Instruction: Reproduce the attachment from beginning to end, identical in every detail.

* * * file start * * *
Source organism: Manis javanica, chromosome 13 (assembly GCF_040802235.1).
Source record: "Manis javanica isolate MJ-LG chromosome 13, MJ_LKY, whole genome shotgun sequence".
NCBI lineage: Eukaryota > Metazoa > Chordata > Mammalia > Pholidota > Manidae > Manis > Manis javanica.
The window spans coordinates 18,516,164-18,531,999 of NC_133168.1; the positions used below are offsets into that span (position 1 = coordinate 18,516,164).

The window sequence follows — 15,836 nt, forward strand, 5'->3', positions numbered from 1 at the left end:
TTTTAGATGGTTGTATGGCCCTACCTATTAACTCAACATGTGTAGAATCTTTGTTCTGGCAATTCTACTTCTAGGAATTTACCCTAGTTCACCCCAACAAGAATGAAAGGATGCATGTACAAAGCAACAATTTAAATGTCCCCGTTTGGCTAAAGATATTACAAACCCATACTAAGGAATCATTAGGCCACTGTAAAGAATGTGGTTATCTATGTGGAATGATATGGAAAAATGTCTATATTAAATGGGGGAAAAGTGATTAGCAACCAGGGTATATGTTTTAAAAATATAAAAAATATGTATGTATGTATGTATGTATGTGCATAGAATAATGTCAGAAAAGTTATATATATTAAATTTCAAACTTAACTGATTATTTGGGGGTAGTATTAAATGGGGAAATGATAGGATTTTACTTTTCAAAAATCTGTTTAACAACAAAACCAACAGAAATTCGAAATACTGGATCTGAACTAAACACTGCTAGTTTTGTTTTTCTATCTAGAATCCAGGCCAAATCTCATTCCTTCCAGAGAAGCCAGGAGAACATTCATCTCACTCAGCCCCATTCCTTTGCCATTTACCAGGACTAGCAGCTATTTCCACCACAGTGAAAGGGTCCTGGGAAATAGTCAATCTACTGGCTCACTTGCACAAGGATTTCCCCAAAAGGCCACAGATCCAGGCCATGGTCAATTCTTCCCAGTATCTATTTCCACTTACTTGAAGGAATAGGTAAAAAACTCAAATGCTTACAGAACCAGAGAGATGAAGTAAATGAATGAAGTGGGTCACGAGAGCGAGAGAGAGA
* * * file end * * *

Source organism: Manis javanica, chromosome 13 (assembly GCF_040802235.1).
Source record: "Manis javanica isolate MJ-LG chromosome 13, MJ_LKY, whole genome shotgun sequence".
NCBI lineage: Eukaryota > Metazoa > Chordata > Mammalia > Pholidota > Manidae > Manis > Manis javanica.
The window spans coordinates 18,516,164-18,531,999 of NC_133168.1; the positions used below are offsets into that span (position 1 = coordinate 18,516,164).

The window sequence follows — 15,836 nt, forward strand, 5'->3', positions numbered from 1 at the left end:
TTTTAGATGGTTGTATGGCCCTACCTATTAACTCAACATGTGTAGAATCTTTGTTCTGGCAATTCTACTTCTAGGAATTTACCCTAGTTCACCCCAACAAGAATGAAAGGATGCATGTACAAAGCAACAATTTAAATGTCCCCGTTTGGCTAAAGATATTACAAACCCATACTAAGGAATCATTAGGCCACTGTAAAGAATGTGGTTATCTATGTGGAATGATATGGAAAAATGTCTATATTAAATGGGGGAAAAGTGATTAGCAACCAGGGTATATGTTTTAAAAATATAAAAAATATGTATGTATGTATGTATGTATGTGCATAGAATAATGTCAGAAAAGTTATATATATTAAATTTCAAACTTAACTGATTATTTGGGGGTAGTATTAAATGGGGAAATGATAGGATTTTACTTTTCAAAAATCTGTTTAACAACAAAACCAACAGAAATTCGAAATACTGGATCTGAACTAAACACTGCTAGTTTTGTTTTTCTATCTAGAATCCAGGCCAAATCTCATTCCTTCCAGAGAAGCCAGGAGAACATTCATCTCACTCAGCCCCATTCCTTTGCCATTTACCAGGACTAGCAGCTATTTCCACCACAGTGAAAGGGTCCTGGGAAATAGTCAATCTACTGGCTCACTTGCACAAGGATTTCCCCAAAAGGCCACAGATCCAGGCCATGGTCAATTCTTCCCAGTATCTATTTCCACTTACTTGAAGGAATAGGTAAAAAACTCAAATGCTTACAGAACCAGAGAGATGAAGTAAATGAATGAAGTGGGTCACGAGAGCGAGAGAGAGA